A Wicked Woman (毒婦高橋お伝, Nobuo Nakagawa, 1958)

The term “dokufu” or “poisonous woman” dates back to the Edo era, but rose to prominence once again in the turbulent society of late Meiji in which such women became fodder for the growing penny dreadful industry. Unlike the later “bad girl” or contemporary examples of “bad women” from elsewhere, the problem with “poisonous women” is that they pollute society as a whole, corrupting those around them through their unbridled transgressions. These notions are of course as much about contemporary notions of femininity and a desire to preserve the social order at all costs as they are about conventional morality and the rule of law, but there are reasons that tales of such independent women incited such a frenzy among both men and women who found themselves floundering in a confusing and rapidly changing society.

Nobuo Nakagawa’s A Wicked Woman (毒婦高橋お伝, Dokufu Takahashi Oden) is inspired by the real life tale one particular “dokufu”, Oden Takahashi, who was in fact the last woman to be beheaded in Japan after being convicted of murdering her lover while suspected of poisoning her husband. Nakagawa does not particularly pay attention to the “real” details of her life but to her pulp persona, somewhat reclaiming her image as an ultra cool revenger who refused to be bound by the restrictive mores of her times or suffer at the hands of the feckless men she nevertheless falls victim to. 

When we first meet Oden (Katsuko Wakasugi), she is being pursued by a large number of policemen whom she manages to outrun, eventually tricking them and escaping by getting a lift from a passing rickshaw driver. The ride is tense, and we worry that Oden will encounter an accident that will bring her to the attention of the police, but the crisis is something quite different. In a staggering coincidence, the rickshaw driver is none other than Oden’s estranged first husband, Jinjuro (Akira Nakamura), once a samurai but now reduced to pulling a cab after ruining himself through drink and debauchery (apparently why Oden eventually left him). Though it’s not exactly a happy reunion, the pair part on good terms while he laments that their small daughter Omitsu still misses her mother, managing to extract a few notes from Oden supposedly for her upkeep.  

Oden meanwhile goes home to husband no. 2, Ryosuke (Asao Matsumoto), who is bedridden with TB and increasingly paranoid about what Oden does outside the house to keep them fed. Operating out of a remote cottage, she puts on a ridiculously elaborate Western outfit and heads to a jewellers where she pretends to look at precious stones for a ring, dropping one on the floor while the salesman’s back is turned and spiking it with the point of her parasol knowing that no-one is going to think of looking there. The assistants aren’t stupid, they know a stone is missing and Oden must have pocketed it but all they can do is search her person, calling in the local bobby, Kazuma. (Juzaburo Akechi), who thinks they may be going too far in forcing this upperclass lady to strip off to prove she’s not a thief. The owner of the store, Osawa (Tetsuro Tanba), looks on knowingly but is intrigued more than anything else, eventually content to let Oden go despite knowing she has the jewel concealed somewhere about her person.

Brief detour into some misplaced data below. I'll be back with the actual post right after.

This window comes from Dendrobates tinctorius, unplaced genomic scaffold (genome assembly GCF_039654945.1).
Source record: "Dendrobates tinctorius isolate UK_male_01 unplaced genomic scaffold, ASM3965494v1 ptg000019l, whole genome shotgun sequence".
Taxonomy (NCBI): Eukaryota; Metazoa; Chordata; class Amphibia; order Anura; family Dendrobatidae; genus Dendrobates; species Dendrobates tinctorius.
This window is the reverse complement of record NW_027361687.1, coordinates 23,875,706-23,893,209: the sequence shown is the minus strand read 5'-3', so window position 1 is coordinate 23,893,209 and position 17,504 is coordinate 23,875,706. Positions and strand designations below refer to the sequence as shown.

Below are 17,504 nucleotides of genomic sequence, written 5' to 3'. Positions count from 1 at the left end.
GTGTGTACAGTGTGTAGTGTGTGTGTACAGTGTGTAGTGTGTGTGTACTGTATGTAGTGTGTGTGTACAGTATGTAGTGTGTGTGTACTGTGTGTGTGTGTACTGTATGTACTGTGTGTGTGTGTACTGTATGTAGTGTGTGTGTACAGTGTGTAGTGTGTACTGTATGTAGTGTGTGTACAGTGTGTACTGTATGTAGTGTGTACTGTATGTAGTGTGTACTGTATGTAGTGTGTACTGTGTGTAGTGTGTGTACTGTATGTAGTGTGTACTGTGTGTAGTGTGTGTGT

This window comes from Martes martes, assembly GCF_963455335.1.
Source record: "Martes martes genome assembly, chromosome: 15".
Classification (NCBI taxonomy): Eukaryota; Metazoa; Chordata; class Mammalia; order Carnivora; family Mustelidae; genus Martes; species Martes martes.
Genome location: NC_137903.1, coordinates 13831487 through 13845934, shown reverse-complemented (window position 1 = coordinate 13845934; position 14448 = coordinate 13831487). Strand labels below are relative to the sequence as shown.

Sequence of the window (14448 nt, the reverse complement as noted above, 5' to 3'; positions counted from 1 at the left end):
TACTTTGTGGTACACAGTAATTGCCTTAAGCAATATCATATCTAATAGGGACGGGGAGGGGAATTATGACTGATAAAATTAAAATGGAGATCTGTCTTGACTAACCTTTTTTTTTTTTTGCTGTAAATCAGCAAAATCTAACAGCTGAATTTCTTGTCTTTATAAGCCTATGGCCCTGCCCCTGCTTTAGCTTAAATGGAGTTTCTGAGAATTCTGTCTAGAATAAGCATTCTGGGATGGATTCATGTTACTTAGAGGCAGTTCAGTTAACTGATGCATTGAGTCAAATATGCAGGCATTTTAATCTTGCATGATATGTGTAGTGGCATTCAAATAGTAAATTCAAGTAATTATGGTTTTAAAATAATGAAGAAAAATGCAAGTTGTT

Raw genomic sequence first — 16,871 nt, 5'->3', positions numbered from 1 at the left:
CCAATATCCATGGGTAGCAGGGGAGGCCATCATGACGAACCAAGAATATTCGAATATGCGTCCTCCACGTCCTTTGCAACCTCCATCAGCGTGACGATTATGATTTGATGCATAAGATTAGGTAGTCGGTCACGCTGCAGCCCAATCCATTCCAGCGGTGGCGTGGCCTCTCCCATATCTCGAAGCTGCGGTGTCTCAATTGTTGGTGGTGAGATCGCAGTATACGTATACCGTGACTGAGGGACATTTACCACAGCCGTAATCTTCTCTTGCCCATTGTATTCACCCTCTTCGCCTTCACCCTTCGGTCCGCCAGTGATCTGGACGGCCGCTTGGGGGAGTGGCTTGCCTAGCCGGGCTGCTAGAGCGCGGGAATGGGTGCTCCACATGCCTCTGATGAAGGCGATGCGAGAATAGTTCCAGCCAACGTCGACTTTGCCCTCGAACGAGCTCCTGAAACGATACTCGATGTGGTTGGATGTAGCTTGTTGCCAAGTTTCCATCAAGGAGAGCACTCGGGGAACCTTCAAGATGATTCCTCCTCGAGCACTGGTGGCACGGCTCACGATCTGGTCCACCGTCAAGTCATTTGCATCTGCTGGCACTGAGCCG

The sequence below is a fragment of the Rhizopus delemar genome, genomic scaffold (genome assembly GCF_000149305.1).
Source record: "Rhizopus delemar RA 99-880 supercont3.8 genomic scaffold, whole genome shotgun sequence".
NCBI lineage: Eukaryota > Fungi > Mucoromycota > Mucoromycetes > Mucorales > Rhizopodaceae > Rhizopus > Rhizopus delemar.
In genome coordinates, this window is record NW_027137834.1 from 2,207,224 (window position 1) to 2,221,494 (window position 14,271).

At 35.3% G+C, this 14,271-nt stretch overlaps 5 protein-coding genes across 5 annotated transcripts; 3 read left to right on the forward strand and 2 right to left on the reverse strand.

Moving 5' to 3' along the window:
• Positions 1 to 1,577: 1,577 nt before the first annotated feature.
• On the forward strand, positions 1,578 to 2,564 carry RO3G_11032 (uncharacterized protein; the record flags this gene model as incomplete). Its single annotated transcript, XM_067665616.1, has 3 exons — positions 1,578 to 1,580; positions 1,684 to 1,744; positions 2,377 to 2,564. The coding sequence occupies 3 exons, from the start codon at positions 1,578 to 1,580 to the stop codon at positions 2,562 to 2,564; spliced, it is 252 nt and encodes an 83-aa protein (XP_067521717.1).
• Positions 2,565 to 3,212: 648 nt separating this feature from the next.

Disaster strikes, however, when Oden runs into Kazuma in the street and he spots her parasol sparkling. He tries to arrest her, but she pleads with him to let her change out of her extremely silly outfit first, playing the poor widow card and eventually seducing the naive policeman. What Oden didn’t quite bank on was actually falling for him for real, drawn in a sense to order and goodness, longing to be caught and restored to the rightful condition of womanliness but fearing she has lost all right to conventional happiness. 

Oden’s relationship with Kazuma is an example of the effects of her “poison” on society at large. Kazuma as we first meet him is earnest and good, a naive young rookie with a strong sense of justice who leaps to defend Oden thinking she is a maligned noble woman unfairly accused of thievery. His superior Kakunosuke (Gen Funabashi), has set him up with his innocent little sister Kozue (Minako Yamada) and it seems the pair will soon marry, but Kazuma is apparently not so much interested in sweetness as he is in Oden’s complicated darkness. He falls obsessively in love with her, perhaps partly out of a desire to save her from her criminal life by bringing her to justice, but also in attraction to all of her transgressive qualities which contradict everything he stands for. 

Nakagawa reframes Oden’s poisonousness as a consequence of her frustrated maternity and a continual failure of masculinity. After re-encountering Jinjuro, Oden finds it increasingly difficult to justify the act of abandoning her child and leaving her with a man she knew to be a violent and feckless drunk. Though Jinjuro appears to have reformed himself through the time-honoured devices of humbleness and hard work, we later find him extorting money from Oden to pay for Omitsu’s medical care only to drink it all himself. Oden tries to visit her daughter, but is after all a stranger in her life. Her attempt to reclaim her maternity, escape the trap of criminality and leave the city with her little girl is the primary motivator for all of her subsequent actions which culminate in an intense desire for revenge against Jinjuro, the architect of all her misfortune.